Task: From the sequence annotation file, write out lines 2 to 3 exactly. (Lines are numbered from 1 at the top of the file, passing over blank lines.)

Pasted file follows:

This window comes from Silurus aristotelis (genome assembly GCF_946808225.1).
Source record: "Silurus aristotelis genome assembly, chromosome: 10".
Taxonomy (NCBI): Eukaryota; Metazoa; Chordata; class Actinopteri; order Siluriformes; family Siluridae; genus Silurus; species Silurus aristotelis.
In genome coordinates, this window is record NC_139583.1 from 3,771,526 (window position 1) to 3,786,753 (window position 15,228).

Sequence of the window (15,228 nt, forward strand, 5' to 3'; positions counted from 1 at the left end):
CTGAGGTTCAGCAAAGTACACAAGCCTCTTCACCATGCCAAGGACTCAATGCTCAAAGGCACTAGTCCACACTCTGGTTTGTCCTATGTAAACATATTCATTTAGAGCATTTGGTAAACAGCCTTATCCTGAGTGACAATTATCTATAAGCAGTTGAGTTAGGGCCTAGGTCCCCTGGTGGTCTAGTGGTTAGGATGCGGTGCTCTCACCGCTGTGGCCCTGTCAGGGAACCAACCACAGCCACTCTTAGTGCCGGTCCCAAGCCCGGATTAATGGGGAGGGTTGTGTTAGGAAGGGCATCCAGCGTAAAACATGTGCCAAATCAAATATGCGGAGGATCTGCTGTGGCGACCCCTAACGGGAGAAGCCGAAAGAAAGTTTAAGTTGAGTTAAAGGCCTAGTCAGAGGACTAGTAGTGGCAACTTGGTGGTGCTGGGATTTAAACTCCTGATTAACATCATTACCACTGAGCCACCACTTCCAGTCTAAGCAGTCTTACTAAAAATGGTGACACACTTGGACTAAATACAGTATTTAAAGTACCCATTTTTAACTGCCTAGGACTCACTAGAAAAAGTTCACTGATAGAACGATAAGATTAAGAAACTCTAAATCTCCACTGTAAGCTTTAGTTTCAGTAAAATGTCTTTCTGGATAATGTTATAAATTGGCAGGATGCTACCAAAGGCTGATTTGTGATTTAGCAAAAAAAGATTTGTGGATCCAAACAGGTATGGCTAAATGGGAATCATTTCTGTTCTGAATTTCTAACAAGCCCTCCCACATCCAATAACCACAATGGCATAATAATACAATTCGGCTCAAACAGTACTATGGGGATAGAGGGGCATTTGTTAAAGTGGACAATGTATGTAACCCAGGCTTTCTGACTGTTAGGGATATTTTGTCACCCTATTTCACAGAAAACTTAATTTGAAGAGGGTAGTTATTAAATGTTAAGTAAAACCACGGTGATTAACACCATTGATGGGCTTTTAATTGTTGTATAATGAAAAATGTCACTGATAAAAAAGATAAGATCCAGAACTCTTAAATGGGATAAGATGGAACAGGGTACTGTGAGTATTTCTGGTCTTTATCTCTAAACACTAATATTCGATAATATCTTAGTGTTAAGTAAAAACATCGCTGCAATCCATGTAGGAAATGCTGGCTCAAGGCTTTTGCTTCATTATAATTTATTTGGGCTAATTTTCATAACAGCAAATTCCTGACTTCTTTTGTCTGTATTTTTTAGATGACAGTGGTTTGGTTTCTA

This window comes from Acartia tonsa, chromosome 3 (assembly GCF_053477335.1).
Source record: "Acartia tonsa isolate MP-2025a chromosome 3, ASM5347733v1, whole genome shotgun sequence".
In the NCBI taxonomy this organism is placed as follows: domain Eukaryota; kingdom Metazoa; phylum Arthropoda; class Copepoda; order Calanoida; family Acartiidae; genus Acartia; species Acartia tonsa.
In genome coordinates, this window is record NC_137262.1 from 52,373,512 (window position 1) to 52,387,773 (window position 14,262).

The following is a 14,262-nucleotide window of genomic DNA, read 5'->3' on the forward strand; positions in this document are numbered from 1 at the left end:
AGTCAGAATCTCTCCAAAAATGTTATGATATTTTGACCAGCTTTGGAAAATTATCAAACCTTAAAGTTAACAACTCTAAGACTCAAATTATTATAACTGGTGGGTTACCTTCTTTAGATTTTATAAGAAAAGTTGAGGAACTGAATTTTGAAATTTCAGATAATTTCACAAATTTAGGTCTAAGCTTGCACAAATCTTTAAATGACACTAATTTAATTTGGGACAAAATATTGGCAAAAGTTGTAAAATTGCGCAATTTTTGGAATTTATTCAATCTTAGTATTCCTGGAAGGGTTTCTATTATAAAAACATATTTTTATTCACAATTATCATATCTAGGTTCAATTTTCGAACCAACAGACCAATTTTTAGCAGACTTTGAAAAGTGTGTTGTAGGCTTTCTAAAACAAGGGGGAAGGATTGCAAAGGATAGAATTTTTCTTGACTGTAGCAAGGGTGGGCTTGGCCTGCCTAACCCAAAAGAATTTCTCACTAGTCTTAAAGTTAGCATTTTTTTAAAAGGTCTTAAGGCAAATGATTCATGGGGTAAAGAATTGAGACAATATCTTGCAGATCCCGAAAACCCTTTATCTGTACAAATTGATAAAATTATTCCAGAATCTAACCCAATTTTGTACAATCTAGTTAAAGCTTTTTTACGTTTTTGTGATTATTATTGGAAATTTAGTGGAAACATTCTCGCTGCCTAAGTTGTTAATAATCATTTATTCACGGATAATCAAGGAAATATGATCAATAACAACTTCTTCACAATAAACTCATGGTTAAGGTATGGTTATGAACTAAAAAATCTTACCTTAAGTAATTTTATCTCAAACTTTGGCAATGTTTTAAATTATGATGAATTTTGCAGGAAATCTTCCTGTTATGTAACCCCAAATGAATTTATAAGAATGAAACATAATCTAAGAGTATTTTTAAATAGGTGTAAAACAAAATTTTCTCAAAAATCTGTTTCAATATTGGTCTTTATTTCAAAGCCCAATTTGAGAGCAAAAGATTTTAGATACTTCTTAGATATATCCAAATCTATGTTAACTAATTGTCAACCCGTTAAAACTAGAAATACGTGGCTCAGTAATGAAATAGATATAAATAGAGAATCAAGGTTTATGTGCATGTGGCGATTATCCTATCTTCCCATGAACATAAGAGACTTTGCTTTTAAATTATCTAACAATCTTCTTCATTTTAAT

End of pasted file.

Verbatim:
Source record: "Silurus aristotelis genome assembly, chromosome: 10".
Taxonomy (NCBI): Eukaryota; Metazoa; Chordata; class Actinopteri; order Siluriformes; family Siluridae; genus Silurus; species Silurus aristotelis.